On the one hand the cliché of that title, on the other hand the article is off and running and you’re reading it (thank you, by the way).
On the one hand I will miss the friends I’ve made during the last 18 months when I’ve been reading aloud every week with people living with memory loss and dementia, and their carers. On the other hand, my contract has come to an end and I will stay in touch via emails and the occasional visit and think of the extra hours for my TBR pile and my unfinished poems.
On the one hand the guilt of leaving, on the other hand, 18 months on a 0.5 contract, six groups launched, ten volunteers recruited, one Public Health Award won, two new paid jobs for Wiltshire people created because the success of the project has justified its expansion.
On the one hand I am entering a period of not being in paid employment, on the other hand I have money in the bank, I like charity shops and simple living, and my kitchen table is long and inviting at 9am after my kids have left for school, with my notebooks piled next to my elbow, my Mitsubishi Uni-Ball Vision Elite pen poised to begin its journey down an empty page.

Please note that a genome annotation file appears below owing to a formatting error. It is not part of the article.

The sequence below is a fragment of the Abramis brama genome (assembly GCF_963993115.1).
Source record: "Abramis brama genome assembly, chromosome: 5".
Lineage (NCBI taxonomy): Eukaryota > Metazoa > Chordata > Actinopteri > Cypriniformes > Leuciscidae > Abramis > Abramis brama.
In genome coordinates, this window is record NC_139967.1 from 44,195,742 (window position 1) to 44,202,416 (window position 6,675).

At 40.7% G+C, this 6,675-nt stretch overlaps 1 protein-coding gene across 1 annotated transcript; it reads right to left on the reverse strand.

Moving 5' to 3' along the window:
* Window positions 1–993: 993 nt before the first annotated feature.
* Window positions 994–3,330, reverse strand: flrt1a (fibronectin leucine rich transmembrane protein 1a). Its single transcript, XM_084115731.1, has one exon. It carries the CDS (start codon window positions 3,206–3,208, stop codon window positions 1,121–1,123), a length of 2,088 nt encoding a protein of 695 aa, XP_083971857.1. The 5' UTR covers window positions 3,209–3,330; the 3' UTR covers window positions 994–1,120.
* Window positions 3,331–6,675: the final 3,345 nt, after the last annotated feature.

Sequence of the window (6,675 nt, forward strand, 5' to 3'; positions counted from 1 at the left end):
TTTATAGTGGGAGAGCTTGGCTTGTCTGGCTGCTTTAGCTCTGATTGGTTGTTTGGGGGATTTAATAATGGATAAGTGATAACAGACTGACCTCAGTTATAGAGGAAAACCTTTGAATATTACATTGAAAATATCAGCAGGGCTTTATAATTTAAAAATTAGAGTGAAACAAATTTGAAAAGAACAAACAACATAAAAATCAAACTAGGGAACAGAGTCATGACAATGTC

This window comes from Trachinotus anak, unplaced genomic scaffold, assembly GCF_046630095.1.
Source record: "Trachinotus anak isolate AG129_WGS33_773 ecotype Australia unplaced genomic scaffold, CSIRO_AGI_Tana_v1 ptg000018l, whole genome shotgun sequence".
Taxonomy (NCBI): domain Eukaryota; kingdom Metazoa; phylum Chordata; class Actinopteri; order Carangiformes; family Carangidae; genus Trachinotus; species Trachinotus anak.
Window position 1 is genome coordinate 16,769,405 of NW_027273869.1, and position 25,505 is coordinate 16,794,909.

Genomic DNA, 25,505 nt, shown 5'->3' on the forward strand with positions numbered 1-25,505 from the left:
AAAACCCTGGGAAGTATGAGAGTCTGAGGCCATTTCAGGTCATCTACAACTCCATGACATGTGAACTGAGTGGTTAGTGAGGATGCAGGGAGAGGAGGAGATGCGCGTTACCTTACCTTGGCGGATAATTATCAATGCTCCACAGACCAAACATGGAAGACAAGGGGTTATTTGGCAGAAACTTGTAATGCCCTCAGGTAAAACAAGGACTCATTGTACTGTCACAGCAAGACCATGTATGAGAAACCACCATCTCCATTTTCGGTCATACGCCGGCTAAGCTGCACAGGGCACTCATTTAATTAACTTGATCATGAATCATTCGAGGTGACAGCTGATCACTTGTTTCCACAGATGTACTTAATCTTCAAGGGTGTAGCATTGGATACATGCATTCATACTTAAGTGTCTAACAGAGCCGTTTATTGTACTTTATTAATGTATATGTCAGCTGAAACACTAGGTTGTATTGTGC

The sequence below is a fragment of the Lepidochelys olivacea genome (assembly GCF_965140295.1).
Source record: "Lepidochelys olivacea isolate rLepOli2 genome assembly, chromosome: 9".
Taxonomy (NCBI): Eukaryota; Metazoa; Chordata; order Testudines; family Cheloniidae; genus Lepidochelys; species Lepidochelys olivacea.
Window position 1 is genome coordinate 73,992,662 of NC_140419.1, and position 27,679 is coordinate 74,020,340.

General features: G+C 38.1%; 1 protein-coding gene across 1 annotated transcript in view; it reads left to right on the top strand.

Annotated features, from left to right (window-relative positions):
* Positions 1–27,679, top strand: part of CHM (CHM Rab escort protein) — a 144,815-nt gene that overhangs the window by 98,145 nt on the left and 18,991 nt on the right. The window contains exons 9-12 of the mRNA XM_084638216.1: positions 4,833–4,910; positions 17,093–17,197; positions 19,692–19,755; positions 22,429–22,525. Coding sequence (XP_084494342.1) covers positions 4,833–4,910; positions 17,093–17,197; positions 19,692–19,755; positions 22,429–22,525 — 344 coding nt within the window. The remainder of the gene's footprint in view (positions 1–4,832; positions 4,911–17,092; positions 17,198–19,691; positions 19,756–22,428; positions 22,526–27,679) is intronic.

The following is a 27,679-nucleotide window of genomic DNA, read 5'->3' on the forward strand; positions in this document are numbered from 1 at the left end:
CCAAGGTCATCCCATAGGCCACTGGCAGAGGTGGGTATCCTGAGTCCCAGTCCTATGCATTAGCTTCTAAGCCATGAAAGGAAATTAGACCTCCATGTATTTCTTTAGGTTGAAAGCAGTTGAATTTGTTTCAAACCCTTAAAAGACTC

On the one hand I would love to book a weekend cottage in Liskeard, Cornwall and go to the Bodmin Moor Poetry Festival to see, among other poets, Sinéad Morrissey and Matthew Sweeney, on the other hand what a privilege to be loved enough by my teenage daughter for her to ask me not to be absent from her life, even for one weekend, while she’s in the middle of her GCSE exams.
On the one hand I have barely glanced at the free, online course Ten Premodern Poems by Women which I was so looking forward to, on the other hand I will soon have more time available and there is a whole universe of learning in simply reading books.
On the one hand blogging is a distraction from real writing, on the other hand there might be a poem seed in this very post.
On the one hand a second poetry pamphlet, or even a full collection, is waiting for me to write it, behind a closed door, quietly on a sofa, a pen and notebook on my lap, on the other hand I can hear the world laughing in lunchtime bars, cafés and restaurants.
On the one hand the guilt of never being available for the people I love the most, on the other hand the desire to write something fantastic before I die.
On the one hand I could spend my life writing on this page, on the other hand it will be continued on another day.